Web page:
There IS a way to test for a file lock

Discussion in 'Perl Misc' started by Sara, Aug 26, 2004.

  1. Sara

    Sara Guest

    After querying this group, perldoc, Camel, and my local Perl
    associates, I came up empty on how to deterimine if a file is locked (
    with flock() ). Most of the posts in CLPM suggest where is no way to
    do it. Happily though, there is. Perhaps this post will prevent others
    from spending 2-3 hours going down the same road.

    Looking at the Camel v3 doc for "flock", it states it returns 1 for
    success 0 otherwise. If you're using Camel V2 however, there is no
    discussion about returned value from flock(), so upgrade :)

    The PROBLEM is, if one uses:

    flock(LOCK, LOCK_EX)

    on a locked file, it's blocked until its released. So it's not really
    a test since we can't evaluate (blocked indefinitely), particularly
    when the lock may be perpetual. A third param, an optional timeout,
    would be

    The trick is use this:

    flock(LOCK, LOCK_EX|LOCK_NB)

    which produces exactly what we're after- 0 for a locked file, and 1
    for a non-locked file (with the side-effect of actually LOCKING the
    file, so if you ONLY wanted to test, you'll need to release the lock).

    I hope this assists some with a test for file locking. It would be
    nice if stat returned a boolean for file lock, but it doesn't.

    All append the usual comments here to save the naysayers the trouble.
    Good day!


    *****************************************************************************


    This is stupid - why post it?

    Read Camel idiot!

    Did you check perldoc?

    This will never work.

    There is an easier way using a simple 10 line program with eval and
    alarms.



    *******************************************************************************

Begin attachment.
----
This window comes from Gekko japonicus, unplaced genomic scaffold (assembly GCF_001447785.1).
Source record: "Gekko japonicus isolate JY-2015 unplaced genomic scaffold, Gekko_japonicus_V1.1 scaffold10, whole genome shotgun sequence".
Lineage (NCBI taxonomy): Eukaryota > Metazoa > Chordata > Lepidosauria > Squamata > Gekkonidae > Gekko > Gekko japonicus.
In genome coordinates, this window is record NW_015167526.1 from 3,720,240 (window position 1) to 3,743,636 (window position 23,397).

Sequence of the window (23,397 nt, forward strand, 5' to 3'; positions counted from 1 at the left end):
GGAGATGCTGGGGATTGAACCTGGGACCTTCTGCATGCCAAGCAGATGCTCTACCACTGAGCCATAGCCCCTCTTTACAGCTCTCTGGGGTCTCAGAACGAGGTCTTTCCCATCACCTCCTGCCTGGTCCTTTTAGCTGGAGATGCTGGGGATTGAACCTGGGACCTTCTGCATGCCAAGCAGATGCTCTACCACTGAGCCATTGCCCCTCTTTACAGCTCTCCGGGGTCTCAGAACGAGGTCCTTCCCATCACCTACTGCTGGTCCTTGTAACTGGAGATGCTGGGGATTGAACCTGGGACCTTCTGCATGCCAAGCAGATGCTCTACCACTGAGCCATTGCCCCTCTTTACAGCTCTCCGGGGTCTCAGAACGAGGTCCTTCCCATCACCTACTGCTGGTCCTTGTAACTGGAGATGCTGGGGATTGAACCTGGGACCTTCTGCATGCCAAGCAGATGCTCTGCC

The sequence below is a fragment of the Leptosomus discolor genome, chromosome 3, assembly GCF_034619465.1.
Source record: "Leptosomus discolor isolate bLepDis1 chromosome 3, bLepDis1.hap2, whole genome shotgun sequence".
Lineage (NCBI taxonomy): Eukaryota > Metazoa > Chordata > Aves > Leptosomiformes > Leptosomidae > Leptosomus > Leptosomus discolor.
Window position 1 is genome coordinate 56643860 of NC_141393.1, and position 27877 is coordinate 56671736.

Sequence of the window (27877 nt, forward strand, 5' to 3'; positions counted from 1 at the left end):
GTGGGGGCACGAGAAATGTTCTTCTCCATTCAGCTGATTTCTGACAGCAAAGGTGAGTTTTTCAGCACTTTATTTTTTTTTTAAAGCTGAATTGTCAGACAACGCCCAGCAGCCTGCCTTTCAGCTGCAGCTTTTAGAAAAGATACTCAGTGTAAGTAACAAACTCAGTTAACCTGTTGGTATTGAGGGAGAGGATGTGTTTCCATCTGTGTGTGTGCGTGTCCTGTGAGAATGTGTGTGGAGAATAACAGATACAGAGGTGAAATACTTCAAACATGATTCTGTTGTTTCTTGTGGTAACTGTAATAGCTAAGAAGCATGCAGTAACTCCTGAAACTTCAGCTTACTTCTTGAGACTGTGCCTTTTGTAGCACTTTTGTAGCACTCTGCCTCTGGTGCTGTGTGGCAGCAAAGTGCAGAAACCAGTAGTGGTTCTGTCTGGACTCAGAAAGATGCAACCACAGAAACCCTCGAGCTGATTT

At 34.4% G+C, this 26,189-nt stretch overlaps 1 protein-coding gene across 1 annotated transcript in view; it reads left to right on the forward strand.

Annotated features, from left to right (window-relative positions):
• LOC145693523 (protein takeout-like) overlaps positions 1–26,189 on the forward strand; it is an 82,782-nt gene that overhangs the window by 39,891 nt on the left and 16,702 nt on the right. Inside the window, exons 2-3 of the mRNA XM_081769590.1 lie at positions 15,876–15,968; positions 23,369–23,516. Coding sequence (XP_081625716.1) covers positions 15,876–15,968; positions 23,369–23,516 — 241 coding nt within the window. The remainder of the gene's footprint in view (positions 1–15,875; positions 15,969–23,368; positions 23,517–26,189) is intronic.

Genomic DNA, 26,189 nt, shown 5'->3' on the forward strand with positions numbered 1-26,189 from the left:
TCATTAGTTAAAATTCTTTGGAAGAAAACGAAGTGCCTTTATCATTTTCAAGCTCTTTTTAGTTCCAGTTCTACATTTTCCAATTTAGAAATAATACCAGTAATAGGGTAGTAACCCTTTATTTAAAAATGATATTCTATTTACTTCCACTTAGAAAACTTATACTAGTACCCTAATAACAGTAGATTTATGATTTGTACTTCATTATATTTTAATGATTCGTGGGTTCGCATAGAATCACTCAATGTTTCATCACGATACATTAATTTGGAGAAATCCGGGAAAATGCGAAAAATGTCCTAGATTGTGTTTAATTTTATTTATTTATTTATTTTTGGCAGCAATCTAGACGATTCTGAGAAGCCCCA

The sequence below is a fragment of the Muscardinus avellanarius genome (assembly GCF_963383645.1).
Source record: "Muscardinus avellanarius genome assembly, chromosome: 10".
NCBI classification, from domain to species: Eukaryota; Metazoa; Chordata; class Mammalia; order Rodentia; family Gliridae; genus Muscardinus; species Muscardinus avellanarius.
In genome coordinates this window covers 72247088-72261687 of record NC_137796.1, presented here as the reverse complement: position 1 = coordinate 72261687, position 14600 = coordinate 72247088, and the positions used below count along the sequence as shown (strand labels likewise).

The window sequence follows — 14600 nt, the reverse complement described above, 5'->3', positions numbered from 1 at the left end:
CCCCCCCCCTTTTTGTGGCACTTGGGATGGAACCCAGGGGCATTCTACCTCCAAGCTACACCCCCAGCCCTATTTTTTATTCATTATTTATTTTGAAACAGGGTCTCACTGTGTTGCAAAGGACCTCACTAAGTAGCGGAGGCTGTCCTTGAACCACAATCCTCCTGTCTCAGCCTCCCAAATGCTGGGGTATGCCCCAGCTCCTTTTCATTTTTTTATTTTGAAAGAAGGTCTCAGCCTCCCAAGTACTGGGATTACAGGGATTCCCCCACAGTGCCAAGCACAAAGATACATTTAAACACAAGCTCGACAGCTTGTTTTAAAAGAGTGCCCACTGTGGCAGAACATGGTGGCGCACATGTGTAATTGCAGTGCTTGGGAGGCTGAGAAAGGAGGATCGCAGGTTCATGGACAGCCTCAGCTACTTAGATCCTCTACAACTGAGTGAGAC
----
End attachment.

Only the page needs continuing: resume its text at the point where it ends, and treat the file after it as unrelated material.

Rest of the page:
G
     
    Sara, Aug 26, 2004
    #1
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  2. Sara

    Ron Parker Guest

    On 26 Aug 2004 07:28:49 -0700, Sara wrote:
    > All append the usual comments here to save the naysayers the trouble.


    You missed one: "'All' and 'I'll' may be pronounced the same way in some
    dialects, but they're never spelled the same."

    --
    #macro R(L P)sphere{L F}cylinder{L P F}#end#macro P(V)merge{R(z+a z)R(-z a-z)R(a
    -z-z-z a+z)torus{1F clipped_by{plane{a 0}}}translate V}#end#macro Z(a F T)merge{
    P(z+a)P(z-a)R(-z-z-x a)pigment{rgbt 1}hollow interior{media{emission T}}finish{
    reflection.1}}#end Z(-x-x.2y)Z(-x-x.4x)camera{location z*-10rotate x*90}
     
    Ron Parker, Aug 26, 2004
    #2
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  3. Sara

    Anno Siegel Guest

    Sara <> wrote in comp.lang.perl.misc:
    > After querying this group, perldoc, Camel, and my local Perl
    > associates, I came up empty on how to deterimine if a file is locked (
    > with flock() ). Most of the posts in CLPM suggest where is no way to


    [use non-blocking flock()]

    > All append the usual comments here to save the naysayers the trouble.
    > Good day!
    >
    >